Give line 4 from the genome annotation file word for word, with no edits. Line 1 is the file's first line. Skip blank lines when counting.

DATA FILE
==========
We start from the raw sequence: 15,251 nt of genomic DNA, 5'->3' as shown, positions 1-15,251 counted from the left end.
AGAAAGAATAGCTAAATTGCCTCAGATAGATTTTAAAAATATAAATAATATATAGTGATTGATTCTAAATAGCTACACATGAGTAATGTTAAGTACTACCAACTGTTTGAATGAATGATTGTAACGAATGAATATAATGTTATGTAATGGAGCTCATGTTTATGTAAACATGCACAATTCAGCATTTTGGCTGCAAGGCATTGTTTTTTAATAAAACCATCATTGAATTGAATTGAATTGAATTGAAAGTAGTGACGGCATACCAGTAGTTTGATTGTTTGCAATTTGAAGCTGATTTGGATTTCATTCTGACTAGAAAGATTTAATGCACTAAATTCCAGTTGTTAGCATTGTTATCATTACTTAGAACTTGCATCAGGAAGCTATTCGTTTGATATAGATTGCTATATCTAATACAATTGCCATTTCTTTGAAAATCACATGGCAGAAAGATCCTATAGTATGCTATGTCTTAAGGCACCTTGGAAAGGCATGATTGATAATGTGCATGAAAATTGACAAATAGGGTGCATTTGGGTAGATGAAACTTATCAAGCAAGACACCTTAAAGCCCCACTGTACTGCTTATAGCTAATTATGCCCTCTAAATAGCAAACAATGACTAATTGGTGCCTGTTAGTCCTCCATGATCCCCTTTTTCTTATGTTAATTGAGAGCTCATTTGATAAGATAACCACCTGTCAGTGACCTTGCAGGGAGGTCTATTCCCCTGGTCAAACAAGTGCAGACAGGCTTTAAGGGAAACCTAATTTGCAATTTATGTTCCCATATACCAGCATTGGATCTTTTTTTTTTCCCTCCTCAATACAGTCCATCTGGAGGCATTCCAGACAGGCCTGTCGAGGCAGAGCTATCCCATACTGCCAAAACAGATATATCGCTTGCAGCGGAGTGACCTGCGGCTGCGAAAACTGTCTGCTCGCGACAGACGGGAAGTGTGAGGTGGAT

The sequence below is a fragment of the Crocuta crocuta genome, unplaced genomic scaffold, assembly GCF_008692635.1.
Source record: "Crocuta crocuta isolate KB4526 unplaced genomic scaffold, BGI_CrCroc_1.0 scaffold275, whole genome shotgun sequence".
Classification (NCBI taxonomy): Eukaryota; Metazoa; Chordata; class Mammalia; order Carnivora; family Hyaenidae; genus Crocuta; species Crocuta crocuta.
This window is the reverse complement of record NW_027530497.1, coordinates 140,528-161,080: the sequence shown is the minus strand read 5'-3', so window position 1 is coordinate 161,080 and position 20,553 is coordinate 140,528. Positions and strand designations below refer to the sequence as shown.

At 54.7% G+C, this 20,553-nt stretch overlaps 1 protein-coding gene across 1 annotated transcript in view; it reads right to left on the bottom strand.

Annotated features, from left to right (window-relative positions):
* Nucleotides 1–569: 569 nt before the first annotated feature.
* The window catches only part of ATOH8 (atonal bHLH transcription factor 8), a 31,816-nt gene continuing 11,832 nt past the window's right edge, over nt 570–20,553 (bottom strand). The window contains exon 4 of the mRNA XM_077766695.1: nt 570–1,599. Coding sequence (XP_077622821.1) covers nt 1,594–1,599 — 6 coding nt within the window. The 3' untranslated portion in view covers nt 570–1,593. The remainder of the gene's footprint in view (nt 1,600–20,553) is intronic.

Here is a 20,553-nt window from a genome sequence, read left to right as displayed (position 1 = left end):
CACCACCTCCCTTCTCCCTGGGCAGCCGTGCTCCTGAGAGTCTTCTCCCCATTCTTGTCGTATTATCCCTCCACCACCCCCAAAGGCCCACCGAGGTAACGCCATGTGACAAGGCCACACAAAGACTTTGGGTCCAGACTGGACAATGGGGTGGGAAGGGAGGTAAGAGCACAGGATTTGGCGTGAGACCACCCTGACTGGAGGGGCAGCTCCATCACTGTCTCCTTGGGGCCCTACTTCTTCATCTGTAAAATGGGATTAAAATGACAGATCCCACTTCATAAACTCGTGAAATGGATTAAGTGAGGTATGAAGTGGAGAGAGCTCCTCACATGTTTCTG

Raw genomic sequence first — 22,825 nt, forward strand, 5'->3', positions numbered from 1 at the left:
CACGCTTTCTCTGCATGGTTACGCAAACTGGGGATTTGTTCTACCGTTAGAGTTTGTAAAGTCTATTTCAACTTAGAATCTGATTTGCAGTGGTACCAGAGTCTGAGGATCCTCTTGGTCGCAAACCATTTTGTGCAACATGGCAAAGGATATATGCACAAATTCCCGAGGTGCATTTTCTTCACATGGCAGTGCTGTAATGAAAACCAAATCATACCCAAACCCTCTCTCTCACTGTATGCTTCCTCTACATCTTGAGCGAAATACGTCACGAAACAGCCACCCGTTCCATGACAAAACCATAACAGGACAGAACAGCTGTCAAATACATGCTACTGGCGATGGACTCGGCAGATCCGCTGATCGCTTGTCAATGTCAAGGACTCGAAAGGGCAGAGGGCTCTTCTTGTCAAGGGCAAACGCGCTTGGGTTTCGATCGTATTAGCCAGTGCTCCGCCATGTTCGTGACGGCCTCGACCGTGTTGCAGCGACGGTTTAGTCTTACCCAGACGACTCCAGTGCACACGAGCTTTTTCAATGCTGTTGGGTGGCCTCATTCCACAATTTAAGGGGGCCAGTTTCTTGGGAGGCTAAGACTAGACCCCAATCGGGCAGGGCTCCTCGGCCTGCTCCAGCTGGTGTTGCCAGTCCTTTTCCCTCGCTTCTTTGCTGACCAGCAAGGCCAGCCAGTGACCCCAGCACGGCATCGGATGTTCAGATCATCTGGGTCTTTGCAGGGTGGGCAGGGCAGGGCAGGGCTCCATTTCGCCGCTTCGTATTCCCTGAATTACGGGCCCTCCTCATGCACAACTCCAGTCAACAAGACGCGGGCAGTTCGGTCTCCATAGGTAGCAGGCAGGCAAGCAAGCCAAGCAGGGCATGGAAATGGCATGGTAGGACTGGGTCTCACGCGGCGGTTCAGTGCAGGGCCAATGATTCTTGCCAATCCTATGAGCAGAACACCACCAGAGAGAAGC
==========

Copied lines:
Source record: "Crocuta crocuta isolate KB4526 unplaced genomic scaffold, BGI_CrCroc_1.0 scaffold275, whole genome shotgun sequence".